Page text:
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Open source?

 
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I am not going to lie, the primary reason for this thread is a little greedy.  I was reading today that an employer will look at your GitHub account to assess the number and quality of contributions to open source projects.  As an awesome benefit to that, it would be a great way to learn from experienced coders.

On to my question...  Can anyone recommend any good open source projects for a beginner?  Any they are working on?  Or even a site that allows you to search for open source for beginner projects?

On a side not to this.  I currently own and host with HostGator a website "www.codeeverything.net"  at the moment there is nothing there.  I was thinking I would like to find a really good idea for a new open source project and build (have help building) a site around the project.  What are your thoughts on this?  Has anyone got a great idea they were already thinking about doing this with?  I would be happy to partner with people from here and offer the use of the hosting free of charge (as long as I am part of the project).

I have the site because I designed a few sites for friends and hosted it there for a short time before they payed and transferred it to their own hosting provider.   I intend to make a subdomain that my name points to where I want to make a personal bio/blog page but that won't be codeeverthing.net.


FYI to admin I am not taking your people or making a site similar, It just happens to be a cool name I liked.  If you have any issues with this post please let me know and it will not happen again!!

 
 
Marshal
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Don't take this the wrong way but here's a bit of a reality check:

Claiming to contribute to an open source project is a double edged sword. From an employer's point of view, the claim will certainly pique some interest in a candidate. However, that interest has to be rewarded convincingly, otherwise, the disappointment of not living up to expectations could be quite a turnoff. As far as expectations go, the open source project would have to be a relatively well-known one to be even worth considering. The project should also be one known for its quality and usefulness. You'd also need to have your changes actually be accepted by the open source project's committers (the guys who are in charge of reviewing and accepting contributions) and merged back into the project.

A more realistic goal would be to learn from code written by many very experienced programmers. This is actually what I do myself. You can learn a lot from reading other people's code and you can learn even more from reading code written by very skilled and knowledgeable craftsmen.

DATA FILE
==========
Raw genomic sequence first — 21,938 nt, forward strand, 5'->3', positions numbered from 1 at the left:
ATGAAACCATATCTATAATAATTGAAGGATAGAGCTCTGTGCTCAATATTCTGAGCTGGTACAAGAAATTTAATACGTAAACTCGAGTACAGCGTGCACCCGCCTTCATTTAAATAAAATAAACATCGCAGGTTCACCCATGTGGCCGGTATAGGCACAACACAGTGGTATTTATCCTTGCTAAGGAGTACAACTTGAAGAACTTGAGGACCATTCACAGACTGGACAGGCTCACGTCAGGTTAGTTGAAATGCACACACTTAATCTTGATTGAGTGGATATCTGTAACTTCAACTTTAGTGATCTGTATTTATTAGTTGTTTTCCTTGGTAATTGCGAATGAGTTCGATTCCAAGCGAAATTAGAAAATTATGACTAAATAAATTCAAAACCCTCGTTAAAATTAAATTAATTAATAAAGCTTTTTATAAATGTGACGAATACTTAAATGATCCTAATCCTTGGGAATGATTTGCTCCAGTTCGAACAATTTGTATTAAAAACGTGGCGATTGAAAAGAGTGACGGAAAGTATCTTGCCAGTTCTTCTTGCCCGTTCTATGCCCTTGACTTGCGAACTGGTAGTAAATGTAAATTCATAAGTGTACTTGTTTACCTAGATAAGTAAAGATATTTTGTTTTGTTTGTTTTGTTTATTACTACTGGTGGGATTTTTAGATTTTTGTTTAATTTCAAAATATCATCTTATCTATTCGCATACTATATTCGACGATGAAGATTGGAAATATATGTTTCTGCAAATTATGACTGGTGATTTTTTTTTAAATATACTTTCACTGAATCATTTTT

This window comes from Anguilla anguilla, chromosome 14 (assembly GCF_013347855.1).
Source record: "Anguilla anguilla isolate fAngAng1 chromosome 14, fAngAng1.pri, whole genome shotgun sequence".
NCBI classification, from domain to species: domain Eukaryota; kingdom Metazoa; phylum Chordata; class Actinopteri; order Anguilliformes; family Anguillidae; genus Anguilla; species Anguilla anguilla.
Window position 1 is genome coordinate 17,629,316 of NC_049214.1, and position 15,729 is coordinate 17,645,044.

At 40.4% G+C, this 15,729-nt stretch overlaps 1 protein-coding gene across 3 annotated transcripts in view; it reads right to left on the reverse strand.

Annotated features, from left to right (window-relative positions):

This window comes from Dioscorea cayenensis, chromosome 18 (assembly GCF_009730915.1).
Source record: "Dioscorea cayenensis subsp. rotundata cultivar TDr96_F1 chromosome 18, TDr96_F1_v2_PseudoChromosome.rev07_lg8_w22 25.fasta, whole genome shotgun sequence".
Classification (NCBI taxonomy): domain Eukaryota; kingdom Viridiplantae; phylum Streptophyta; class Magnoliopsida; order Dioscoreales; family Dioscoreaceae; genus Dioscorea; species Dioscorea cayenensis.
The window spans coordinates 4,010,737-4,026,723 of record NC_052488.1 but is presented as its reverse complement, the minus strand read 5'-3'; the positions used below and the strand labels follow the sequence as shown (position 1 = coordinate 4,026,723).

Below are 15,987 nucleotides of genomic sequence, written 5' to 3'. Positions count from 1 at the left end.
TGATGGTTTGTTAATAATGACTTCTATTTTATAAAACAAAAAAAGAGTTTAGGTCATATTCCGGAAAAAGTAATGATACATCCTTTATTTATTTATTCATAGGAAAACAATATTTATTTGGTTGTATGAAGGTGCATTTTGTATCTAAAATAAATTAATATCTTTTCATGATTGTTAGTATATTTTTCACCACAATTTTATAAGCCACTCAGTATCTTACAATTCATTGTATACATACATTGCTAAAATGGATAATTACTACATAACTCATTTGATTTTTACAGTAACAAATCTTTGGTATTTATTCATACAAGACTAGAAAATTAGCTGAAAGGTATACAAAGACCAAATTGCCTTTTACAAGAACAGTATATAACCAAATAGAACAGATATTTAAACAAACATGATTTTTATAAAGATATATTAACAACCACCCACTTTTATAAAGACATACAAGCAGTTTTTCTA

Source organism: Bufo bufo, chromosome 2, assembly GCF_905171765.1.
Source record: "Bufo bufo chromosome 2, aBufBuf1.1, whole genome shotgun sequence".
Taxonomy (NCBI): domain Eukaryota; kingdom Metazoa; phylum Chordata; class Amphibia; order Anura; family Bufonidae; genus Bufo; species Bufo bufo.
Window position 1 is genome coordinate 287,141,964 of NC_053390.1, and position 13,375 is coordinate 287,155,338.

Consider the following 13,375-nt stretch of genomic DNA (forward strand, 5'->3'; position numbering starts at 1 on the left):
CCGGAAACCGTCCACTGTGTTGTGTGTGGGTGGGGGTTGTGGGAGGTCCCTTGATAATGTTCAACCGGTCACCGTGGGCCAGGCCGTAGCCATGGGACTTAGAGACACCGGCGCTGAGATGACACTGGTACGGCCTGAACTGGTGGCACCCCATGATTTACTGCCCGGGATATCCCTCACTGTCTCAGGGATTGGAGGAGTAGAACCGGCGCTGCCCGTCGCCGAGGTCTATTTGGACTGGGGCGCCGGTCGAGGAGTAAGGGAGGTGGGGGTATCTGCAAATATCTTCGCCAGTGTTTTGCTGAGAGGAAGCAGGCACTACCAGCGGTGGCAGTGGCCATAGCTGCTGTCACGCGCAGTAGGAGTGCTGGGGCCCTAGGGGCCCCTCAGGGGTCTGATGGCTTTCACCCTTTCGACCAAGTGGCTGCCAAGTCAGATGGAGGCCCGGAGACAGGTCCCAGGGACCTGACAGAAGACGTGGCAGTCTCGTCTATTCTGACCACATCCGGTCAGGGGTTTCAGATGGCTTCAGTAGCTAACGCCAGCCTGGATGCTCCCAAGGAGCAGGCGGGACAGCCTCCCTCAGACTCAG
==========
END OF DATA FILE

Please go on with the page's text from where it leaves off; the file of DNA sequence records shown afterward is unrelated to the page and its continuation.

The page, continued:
Putting a small portfolio of programs up on GitHub is also not a bad idea. You can use that to showcase what you can do.

When I got my first job as a fresh college graduate (I actually interviewed for the job I eventually landed two months before graduating), I only brought along a case of 5.25" floppy disks that contained a small portfolio of my best programs. This was back in the late 80s so no GitHub yet, just those old 5.25" floppy disks. There are two multinational pineapple growing/processing companies on the island of Mindanao in the Philippines. You've probably heard of both of them: their names start with "D". I went for an interview at one of those companies dressed in jeans, a T-Shirt, no socks, and dusty docksiders. I had just picked up my dad from the airport, a two-hour drive from our hometown, in an open canopy Jeep. I walked into the main administrative building, was shown to the MIS department, weathered some incredulous stares from a row of programmers banging away at their noisy old IBM 3270 terminals, demoed my programs (which ran on PCs), had a short talk with a supervisor and the department head, and promptly got an offer. I didn't even get to attend my college graduation ceremony. A week after that interview, I got a similar offer from the other pineapple company, to whom I had only sent a letter of application with attached screen shots (literally, photos taken of my monitor at home, glued onto sheets of bond paper and manually captioned with a Bic® ballpen) of those same programs. I didn't even get to go for an interview in person or by phone. I guess the work spoke for itself.